LUST FOR FREEDOM (1987)

The announcement that Vinegar Syndrome would be releasing films from the vaults of Troma Entertainment was certainly a welcome one for genre fans. While Troma’s exploitation archives are deep, they’ve never been very good at bringing their library out in a decent form, often saddling their releases with sub-par transfers in improper aspect ratios. Vinegar Syndrome has proven to be a great force in bringing vintage sleaze to modern formats in the best available way, allowing viewers to finally be able to see the films in a form close to the way they were meant to be originally viewed, so the pairing (which also promises an upcoming release of the Mary Woronov/Lynn Lowry flick SUGAR COOKIES) is an inspired one.

The first title out of the deal is LUST FOR FREEDOM, a women-in-prison pic that served as the directorial debut of Eric Louzil, previously a producer on the Troma-distributed SHADOWS RUN BLACK and SIZZLE BEACH U.S.A. and future director of parts 2 and 3 of Troma’s NUKE ‘EM HIGH franchise. It’s a strange, mixed bag of a movie that never quite manages the heights of WIP classics, but it’s still an enjoyable ride, and one made all the better with Vinegar’s fine presentation.

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In her only film, Melanie Coll stars as Gillian Kaites, a spectacularly useless cop who’s somehow managed to become an established undercover officer. During a fairly routine operation on a weapons dealer (named “Jonathan Troma”), her partner/fiancée is killed and she wanders off dejected, unable to help her colleagues. She then takes a long road trip in order to get her thoughts together, walking off the force without telling anyone where she’s going.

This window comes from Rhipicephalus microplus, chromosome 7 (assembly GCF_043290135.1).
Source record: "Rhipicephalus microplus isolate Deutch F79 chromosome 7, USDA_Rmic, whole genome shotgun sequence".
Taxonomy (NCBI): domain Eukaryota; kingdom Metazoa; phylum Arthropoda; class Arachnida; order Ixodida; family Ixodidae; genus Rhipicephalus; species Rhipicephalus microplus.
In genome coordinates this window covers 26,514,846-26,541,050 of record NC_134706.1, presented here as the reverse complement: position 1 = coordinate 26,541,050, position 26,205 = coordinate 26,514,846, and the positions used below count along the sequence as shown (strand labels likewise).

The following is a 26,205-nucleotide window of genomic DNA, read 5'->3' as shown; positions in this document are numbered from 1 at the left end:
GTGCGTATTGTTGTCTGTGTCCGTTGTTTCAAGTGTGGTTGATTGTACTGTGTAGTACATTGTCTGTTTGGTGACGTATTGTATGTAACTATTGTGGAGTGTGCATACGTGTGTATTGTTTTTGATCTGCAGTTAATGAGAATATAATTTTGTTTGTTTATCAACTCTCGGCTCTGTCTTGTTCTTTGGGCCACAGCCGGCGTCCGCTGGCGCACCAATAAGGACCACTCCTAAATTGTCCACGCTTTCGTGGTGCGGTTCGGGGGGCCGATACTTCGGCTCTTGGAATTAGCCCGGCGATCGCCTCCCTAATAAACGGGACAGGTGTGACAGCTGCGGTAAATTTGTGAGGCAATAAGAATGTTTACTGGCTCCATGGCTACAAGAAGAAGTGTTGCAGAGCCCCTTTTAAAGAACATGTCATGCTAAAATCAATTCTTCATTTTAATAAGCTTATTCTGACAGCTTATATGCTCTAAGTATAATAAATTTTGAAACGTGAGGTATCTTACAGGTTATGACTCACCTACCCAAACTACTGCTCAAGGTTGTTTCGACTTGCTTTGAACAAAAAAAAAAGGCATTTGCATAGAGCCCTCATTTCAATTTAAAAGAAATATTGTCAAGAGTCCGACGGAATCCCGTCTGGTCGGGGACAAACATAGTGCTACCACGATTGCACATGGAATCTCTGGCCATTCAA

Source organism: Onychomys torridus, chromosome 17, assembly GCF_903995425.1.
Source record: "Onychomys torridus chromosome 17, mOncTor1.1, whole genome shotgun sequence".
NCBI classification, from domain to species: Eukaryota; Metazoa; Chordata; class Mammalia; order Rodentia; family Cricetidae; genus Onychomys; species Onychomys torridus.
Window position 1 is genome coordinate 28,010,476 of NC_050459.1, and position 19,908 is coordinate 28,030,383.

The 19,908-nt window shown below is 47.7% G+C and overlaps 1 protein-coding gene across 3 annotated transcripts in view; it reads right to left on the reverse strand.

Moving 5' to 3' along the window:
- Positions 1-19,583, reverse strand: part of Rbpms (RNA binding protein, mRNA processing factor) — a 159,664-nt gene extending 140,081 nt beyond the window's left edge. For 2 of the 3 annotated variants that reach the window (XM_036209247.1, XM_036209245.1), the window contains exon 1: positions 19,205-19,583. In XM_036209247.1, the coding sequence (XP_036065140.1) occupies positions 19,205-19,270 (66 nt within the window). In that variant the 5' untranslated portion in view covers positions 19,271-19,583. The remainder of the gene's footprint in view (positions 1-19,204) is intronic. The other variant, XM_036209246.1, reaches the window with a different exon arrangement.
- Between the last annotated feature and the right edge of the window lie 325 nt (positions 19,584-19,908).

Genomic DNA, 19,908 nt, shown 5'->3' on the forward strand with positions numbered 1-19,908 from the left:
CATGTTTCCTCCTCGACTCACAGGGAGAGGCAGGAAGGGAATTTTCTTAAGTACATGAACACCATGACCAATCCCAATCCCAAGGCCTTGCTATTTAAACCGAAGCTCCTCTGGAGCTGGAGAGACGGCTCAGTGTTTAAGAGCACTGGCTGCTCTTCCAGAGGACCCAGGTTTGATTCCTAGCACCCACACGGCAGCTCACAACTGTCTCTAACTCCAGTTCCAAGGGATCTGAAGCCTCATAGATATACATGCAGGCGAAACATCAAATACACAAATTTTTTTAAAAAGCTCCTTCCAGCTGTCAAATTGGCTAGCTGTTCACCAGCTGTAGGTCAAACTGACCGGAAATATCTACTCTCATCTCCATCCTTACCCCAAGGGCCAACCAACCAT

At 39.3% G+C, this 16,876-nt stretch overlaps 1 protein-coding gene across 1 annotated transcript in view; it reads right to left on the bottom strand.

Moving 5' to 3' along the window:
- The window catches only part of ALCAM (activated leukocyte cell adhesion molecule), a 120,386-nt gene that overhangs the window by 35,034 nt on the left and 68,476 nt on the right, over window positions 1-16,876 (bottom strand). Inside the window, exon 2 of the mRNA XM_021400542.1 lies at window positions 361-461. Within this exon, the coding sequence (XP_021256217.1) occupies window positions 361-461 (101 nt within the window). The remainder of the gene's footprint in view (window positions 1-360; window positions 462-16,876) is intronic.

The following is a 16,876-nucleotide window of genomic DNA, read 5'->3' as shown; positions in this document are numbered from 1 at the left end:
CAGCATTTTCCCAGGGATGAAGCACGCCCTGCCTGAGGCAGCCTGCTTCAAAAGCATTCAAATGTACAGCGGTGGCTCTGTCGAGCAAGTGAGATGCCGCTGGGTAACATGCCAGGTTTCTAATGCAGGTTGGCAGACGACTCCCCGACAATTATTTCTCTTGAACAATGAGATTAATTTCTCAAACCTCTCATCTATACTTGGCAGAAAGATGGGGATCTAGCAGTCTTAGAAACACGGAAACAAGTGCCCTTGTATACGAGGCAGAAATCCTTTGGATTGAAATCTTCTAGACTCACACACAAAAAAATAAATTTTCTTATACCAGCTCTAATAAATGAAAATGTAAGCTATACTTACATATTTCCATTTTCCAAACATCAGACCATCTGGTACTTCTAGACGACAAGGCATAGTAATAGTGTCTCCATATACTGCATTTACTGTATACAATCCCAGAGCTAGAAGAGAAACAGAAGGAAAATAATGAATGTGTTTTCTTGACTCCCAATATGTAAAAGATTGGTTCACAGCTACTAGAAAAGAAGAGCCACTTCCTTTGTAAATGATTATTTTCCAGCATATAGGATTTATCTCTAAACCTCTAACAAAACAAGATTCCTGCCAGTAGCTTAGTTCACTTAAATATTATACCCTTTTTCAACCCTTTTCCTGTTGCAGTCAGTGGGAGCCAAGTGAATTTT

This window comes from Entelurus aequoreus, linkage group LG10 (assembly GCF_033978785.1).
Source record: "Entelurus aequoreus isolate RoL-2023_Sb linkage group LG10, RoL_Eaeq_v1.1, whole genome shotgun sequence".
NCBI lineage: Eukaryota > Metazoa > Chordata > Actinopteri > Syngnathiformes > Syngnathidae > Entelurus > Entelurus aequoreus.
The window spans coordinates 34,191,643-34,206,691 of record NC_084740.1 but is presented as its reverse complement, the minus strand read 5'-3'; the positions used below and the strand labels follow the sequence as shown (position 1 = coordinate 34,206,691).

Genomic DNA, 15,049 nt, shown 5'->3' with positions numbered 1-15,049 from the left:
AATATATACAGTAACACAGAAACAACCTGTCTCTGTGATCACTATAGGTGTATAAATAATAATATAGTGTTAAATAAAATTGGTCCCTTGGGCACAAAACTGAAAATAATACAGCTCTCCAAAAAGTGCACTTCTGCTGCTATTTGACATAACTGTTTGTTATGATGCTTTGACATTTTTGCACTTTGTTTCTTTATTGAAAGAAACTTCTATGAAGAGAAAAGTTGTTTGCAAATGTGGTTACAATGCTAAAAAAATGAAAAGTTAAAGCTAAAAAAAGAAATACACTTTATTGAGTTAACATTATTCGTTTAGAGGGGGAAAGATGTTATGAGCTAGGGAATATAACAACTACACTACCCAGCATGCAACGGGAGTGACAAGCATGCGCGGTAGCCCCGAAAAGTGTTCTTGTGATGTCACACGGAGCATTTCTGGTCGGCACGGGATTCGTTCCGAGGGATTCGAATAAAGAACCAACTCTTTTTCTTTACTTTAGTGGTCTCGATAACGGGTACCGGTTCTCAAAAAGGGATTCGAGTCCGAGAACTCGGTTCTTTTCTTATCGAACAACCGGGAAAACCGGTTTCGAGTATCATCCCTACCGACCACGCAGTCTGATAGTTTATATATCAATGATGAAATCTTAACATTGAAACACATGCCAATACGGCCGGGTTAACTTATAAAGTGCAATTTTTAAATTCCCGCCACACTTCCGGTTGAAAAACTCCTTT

After stopping to look at a lake for a while, she ends up running into a young woman in an evening dress who claims to be running away from a work farm. When the local sheriff (William Kuzler) gets involved, Kaites finds herself arrested and placed into the local woman’s prison for drug possession. Kaites’ narration suggests that she was in shock and just “couldn’t get my brain to work,” but the fact that she barely resists the capture at all and doesn’t even bother pointing out that she’s a cop suggests that maybe “shock” may not be the only contributing factor to her brain not working.

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The rest of the film takes place inside the walls of the small town prison, filled with a bevy of beautiful ladies who have been imprisoned for reasons both true and false. As Kaites puts it, she’s “caged with the same petty trash and scum that I’d put away,” though the fact that she’s in prison for false charges doesn’t seem to suggest to her that the others there might be as well. Empathy doesn’t kick in until the arrival of Sharon, a young woman who just wants to get back to her parents.

All of the women’s prison clichés are here, from the butch female warden (played to the hilt by Judi Trevor) to the rapist guards to a sadistic male warden (Howard Knight) who even supervises a porn/snuff ring. We also get a whipping, a wrestling match (featuring GLOW’s Matilda the Hun, Dee Booher), a silent Native American henchman (John Tallman) and the token lesbian love scene, the latter featuring Michelle Bauer.